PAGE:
in which 18.02 and 230.08 are the molecular weights of water and sodium tartrate dihydrate, respectively; W is the weight, in mg, of sodium tartrate dihydrate; and V is the volume, in mL, of the Reagent consumed in the second titration.
For the precise determination of significant amounts of water (1% or more), use Purified Water as the reference substance. Quickly add between 25 and 250 mg of water, accurately weighed by difference, from a weighing pipet or from a precalibrated syringe or micropipet, the amount taken being governed by the reagent strength and the buret size, as referred to under Volumetric Apparatus 31. Titrate to the endpoint. Calculate the water equivalence factor, F, in mg of water per mL of reagent, by the formula:
in which W is the weight, in mg, of the water; and V is the volume, in mL, of the reagent required.
Procedure— Unless otherwise specified, transfer 35 to 40 mL of methanol or other suitable solvent to the titration vessel, and titrate with the Reagent to the electrometric or visual endpoint to consume any moisture that may be present. (Disregard the volume consumed, since it does not enter into the calculations.) Quickly add the Test Preparation, mix, and again titrate with the Reagent to the electrometric or visual endpoint. Calculate the water content of the specimen, in mg, taken by the formula:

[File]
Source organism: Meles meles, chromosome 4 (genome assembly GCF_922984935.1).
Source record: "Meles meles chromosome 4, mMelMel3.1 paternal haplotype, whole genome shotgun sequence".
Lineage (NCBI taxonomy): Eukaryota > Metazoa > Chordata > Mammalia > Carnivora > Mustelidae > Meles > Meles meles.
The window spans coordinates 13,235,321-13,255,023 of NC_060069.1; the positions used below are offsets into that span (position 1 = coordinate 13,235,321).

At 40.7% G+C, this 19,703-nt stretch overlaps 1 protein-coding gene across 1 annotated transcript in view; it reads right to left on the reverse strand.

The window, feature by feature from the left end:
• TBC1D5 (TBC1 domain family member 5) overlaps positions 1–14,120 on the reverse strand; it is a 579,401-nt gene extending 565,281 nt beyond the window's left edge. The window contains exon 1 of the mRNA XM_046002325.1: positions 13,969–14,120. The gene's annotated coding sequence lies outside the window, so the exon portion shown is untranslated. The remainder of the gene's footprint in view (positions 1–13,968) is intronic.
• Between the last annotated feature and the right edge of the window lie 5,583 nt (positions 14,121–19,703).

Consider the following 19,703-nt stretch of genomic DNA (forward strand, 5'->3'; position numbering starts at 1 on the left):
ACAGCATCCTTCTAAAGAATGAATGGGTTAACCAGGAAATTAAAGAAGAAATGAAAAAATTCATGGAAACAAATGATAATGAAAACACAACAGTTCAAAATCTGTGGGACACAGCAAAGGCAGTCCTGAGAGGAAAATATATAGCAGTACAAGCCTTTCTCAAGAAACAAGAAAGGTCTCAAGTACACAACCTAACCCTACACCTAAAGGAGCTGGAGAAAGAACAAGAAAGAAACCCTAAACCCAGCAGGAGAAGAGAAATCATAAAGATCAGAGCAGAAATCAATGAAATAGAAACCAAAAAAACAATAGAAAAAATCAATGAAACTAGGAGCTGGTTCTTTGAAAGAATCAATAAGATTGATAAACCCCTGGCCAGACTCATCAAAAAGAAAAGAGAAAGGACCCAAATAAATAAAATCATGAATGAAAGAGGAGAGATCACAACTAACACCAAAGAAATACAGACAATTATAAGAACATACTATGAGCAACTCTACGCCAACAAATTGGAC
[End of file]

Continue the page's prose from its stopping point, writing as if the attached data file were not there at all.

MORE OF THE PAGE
in which S is the volume, in mL, of the Reagent consumed in the second titration; and F is the water equivalence factor of the Reagent.
Method Ib (Residual Titration)
Principle— See the information given in the section Principle under Method Ia. In the residual titration, excess Reagent is added to the test specimen, sufficient time is allowed for the reaction to reach completion, and the unconsumed Reagent is titrated with a standard solution of water in a solvent such as methanol. The residual titration procedure is applicable generally and avoids the difficulties that may be encountered in the direct titration of substances from which the bound water is released slowly.